The Hunt Museum holds a large Sybil Connolly Collection, donated by her nephew John Connolly. It includes her haute couture, sketches, scrapbooks, fabric, wallpaper, ceramic and glass.
Wear, tear and love by previous owners means that, according to an assessment by a textile conservator, thirteen dresses and jackets need urgent attention to prevent further deterioration.
Sybil Connolly (1921-1998), an innovator, influencer, entrepreneur, fashion designer renowned for creating haute couture from Irish textiles. Her use of finely pleated handkerchief linen, delicate crochet lace and durable Irish tweed led to designs inspired by Irish people, traditions and culture.
Dubbed as “Dublin’s Dior”, Sybil was the first female Irish fashion designer to have international success. Her creations surprised and delighted, and were sold in Bloomingdales and Lord and Taylor, NYC. They also featured in Vogue and Harpers Bazaar. Clients included Jackie Kennedy Onassis, and actresses Adele Astaire and Julie Andrews. Check out our social media celebration of her birth centennary 2021, which was shared and commented by thousands of followers.
Funds raised will pay for a professional conservator to restore and conserve these iconic fashion pieces so the clothes can travel for a proposed exhibition in the US. The total cost of conservation for the 13 items is: €25,000. All the funds will go towards the restoration. The breakdown per item ranges from €650 for the Dark Red Evening Coat to €3,950 for Pink Ice.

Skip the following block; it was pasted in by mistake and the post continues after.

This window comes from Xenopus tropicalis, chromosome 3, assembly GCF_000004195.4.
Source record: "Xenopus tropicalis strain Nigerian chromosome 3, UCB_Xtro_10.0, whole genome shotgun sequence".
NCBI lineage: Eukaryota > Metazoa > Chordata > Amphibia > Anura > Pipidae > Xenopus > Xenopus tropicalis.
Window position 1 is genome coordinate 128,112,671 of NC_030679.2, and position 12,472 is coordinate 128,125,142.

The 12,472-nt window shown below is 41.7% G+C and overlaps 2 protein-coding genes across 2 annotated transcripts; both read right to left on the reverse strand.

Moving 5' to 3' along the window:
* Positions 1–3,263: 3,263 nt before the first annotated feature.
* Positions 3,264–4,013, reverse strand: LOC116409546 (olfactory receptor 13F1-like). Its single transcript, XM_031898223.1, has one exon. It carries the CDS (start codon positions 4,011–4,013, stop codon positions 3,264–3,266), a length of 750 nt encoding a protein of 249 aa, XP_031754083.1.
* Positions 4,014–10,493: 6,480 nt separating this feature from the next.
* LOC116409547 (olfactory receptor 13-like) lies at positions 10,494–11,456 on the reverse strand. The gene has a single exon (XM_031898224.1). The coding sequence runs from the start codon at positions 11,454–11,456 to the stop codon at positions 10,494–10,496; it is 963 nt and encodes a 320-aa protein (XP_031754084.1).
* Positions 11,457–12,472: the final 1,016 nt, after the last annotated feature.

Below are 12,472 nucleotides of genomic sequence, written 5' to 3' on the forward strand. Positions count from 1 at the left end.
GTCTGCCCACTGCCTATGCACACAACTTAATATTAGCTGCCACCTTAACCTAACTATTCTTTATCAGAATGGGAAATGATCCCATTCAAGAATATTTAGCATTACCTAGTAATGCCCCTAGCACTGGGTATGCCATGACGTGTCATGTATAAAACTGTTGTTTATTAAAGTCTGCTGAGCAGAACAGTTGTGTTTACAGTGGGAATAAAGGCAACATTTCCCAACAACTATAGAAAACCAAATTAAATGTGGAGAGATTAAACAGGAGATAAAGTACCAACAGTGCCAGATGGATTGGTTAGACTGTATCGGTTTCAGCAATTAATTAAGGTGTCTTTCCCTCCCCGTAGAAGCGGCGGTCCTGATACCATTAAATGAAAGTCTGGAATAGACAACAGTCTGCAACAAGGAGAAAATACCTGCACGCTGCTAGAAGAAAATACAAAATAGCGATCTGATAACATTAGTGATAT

The Hunt Museum team for this fundraiser includes the curator of the Sybil Connolly Collection, our social media team, external Sybil Connolly experts Robert O'Byrne and Kathleen O'Sullivan, alongside textile conservator, Rachel Phelan. We also have a project manager with successful previous experience in crowd fundraising for the Hunt Museum with Fund a Cobble.
We are all very keen on the role of fashion in social history, the importance of women in the sector and believe that Sybil deserves wider recognition as a particular icon of Irish fashion entrepreneurism.
The project is quite low risk requiring only the expertise of a textile conservator. The length of time required for conservation is an unknown and dependent on material availability but funders should be assured of the committment to completion by the team. Our Fund-a-Cobble campaign resulted in a brand new Museum in a Garden at the Hunt Museum.
We hope many people will want to be part of the restoration of these beautiful Irish designed, Irish textile and Irish made dresses so that future generations may enjoy them. The Hunt Museum is small and cannot afford to have a textile conservator on the team so needs to hire in the expertise but our Gertrude Hunt Conservation Fund will match the amount crowdfunded, doubling your donation.
We can't thank you enough for your time and support. Your contribution will conserve this very important collection from a female designer and entrepreneur for Irish fashion in the 1950's. A piece of Irish social and design history will be preserved for many others to enjoy for another 100 years. Please tell others about the campaign!